Last week Kishore Mahbubani, dean of the Lee Kuan Yew school of public policy, casually mentioned in conversation that Singapore’s economy might shrink by up to 10 per cent this year. This startling aside, almost an afterthought, came after a long discourse on how Asians’ faith in their economic and political systems had been fundamentally unshaken by the economic earthquake rattling the world.
Singapore, he said, had deep cash reserves. The government was already heavily subsidising businesses that kept workers in employment. Some workers’ hours were being pruned but few were losing their jobs. Besides, Singaporeans had savings they could draw on, family they could rely on and subsidised housing they could live in. There was no sense of panic. The city state would ride this out and emerge stronger.
Mr Mahbubani, a promoter of Asia’s rise, also scoffed at “western” suggestions that China’s population might revolt because a few percentage points had been shaved off growth. The past 30 years of double-digit advancement had come after 150 years of colonial humiliation, civil war, invasion and mad Maoist experiments. Did people seriously think the Chinese were going to give up their historic transformation because of a transitory downturn?
One does not have to agree with Mr Mahbubani’s analysis in its entirety to sense Asians are taking the economic collapse far more calmly than many in the west. On my flight out of Singapore, catching up on a stack of newspapers, I was struck by the rage, fear and panic bubbling from the temples of Anglo-Saxon capitalism. US editorials were boiling with anger at the latest bank bail-out plans, and quietly supportive of the outrage underpinning bus tours of the AIG mansions-of-shame. British newspapers were incandescent at the £700,000-a-year ($1m, €756,000) pension being pocketed by Sir Fred Goodwin, the reviled former chief executive of Royal Bank of Scotland.
By contrast, Asia is stoical. To be sure, there has been political unrest in Thailand and terrorist attacks in Mumbai and Lahore. But rage born of loss of faith in a seemingly bankrupt ideology – let’s call it untrammelled free market capitalism – is largely absent in the streets, editorial pages or parliaments (where they have them) of Asia. Here, there are no bankers of failed institutions to scorn. Nor have the people yet turned with a vengeance on incompetent politicians or negligent regulators.
Asian leaders attending the Group of 20 summit in London on Thursday, in interviews with the Financial Times this week were full of advice for others and strangely panic-free about domestic events. Lee Myung-bak, president of South Korea, urged nations to roll back protectionist measures, touchingly unaware that his own country has less than an impeccable reputation in this regard. Elected largely on his 7-4-7 platform – to bring 7 per cent growth and a $40,000 per capita income, and to make Korea the world’s seventh largest economy – he has overseen the rather less jaunty minus-2, just below $20,000 and 13th. But only a year into office he is battered by the fiercest international headwinds in decades, and nobody really blames him. He even made the case that a turnround may already have started, predicated on the quality and diversity of Korean exports.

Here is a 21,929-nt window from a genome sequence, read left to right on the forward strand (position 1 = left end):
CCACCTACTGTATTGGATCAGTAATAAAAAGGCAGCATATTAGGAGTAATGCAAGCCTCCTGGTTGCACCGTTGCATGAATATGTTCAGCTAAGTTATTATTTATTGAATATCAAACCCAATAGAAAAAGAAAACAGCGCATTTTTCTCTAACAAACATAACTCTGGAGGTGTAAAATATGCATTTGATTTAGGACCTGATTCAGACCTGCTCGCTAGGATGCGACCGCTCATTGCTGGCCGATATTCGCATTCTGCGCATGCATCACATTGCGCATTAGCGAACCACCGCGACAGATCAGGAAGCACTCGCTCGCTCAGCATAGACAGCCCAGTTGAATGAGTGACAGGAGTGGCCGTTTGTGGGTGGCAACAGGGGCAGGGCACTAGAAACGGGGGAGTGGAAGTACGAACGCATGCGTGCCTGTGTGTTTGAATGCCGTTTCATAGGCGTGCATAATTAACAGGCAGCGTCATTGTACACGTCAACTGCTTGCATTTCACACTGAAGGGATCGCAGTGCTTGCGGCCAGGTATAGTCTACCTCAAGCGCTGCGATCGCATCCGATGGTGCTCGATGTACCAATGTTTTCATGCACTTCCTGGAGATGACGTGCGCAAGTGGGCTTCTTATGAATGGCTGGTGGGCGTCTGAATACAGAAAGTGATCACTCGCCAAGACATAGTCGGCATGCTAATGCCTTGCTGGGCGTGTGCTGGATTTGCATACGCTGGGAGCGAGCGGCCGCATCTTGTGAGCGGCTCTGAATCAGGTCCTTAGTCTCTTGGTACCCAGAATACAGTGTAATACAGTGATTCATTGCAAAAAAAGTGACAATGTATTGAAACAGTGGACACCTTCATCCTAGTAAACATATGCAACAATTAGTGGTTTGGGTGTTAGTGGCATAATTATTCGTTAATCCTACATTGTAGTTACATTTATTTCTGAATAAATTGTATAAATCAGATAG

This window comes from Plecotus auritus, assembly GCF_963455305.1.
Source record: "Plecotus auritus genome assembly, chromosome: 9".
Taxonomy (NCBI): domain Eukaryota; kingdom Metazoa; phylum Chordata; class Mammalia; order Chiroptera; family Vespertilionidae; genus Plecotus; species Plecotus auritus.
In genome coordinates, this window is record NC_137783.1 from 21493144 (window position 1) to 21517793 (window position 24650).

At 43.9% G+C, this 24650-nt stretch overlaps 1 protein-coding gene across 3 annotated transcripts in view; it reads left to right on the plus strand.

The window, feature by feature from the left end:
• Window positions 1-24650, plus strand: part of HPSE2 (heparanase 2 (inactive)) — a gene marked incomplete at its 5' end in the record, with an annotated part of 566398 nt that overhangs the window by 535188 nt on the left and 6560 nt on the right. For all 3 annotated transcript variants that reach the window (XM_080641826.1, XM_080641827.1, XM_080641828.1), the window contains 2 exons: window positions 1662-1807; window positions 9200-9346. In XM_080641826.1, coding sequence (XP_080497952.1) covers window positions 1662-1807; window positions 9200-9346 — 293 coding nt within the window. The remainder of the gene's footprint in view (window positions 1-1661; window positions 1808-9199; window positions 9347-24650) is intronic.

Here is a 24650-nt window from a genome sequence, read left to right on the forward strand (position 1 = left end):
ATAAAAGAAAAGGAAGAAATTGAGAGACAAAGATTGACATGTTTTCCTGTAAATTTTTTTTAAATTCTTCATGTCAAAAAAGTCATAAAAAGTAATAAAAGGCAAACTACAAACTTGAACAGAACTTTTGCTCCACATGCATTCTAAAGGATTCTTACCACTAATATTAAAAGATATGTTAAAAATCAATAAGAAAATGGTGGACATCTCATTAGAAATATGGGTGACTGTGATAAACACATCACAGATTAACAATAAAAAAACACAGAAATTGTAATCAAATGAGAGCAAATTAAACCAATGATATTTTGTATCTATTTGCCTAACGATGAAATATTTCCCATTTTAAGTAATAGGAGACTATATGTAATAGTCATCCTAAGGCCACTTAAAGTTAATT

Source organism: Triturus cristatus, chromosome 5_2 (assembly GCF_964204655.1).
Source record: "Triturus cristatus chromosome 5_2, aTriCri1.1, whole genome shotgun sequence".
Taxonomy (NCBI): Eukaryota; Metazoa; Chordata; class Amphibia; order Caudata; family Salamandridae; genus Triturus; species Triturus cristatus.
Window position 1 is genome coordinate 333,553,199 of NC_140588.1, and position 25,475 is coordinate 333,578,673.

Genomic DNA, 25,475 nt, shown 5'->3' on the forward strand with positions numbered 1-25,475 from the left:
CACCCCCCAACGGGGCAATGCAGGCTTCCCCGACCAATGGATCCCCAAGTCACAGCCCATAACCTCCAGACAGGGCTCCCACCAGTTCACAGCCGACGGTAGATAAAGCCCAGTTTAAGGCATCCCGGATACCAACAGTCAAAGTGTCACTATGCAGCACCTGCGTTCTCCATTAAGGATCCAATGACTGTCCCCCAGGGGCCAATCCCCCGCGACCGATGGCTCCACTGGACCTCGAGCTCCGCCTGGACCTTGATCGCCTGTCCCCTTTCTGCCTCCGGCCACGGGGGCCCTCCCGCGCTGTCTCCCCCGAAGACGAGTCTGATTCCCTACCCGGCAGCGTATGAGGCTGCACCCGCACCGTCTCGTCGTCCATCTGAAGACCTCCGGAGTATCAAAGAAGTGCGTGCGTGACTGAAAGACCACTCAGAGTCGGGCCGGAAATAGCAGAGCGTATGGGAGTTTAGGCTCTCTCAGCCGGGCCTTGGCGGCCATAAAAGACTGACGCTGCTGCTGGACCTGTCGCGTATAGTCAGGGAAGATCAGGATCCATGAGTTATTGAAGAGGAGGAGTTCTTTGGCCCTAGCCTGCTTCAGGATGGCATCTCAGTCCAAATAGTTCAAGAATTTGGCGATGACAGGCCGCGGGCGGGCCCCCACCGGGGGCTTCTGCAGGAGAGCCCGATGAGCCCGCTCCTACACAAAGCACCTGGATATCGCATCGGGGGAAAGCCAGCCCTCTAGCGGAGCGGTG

Manmohan Singh, prime minister of India, a country that did suffer riots related to the near-collapse of a retail chain, was also fairly confident.
Reforms that have transformed India’s economic prospects were well-entrenched, he said.
Even Taro Aso, Japan’s blisteringly unpopular prime minister, is blamed more for mispronunciation of Japanese than for his handling of the economy. If there is anger in Japan, it is not directed at bankers or fat cats, but at the once wildly popular Junichiro Koizumi, the former prime minister, who sold the country on the rhetoric of market reforms. Japanese are used to riding out difficult times. A boom for them is 2 per cent growth.
Much of the rest of Asia brims with confidence that its time has come, present savage recessions notwithstanding.
That optimism stems partly from an underestimation of how much Asian growth has been hitched to the wagon of western consumption. But it also owes something to the assumption – probably not unreasonable – that when the dust settles, wealth and power will have edged decisively east.
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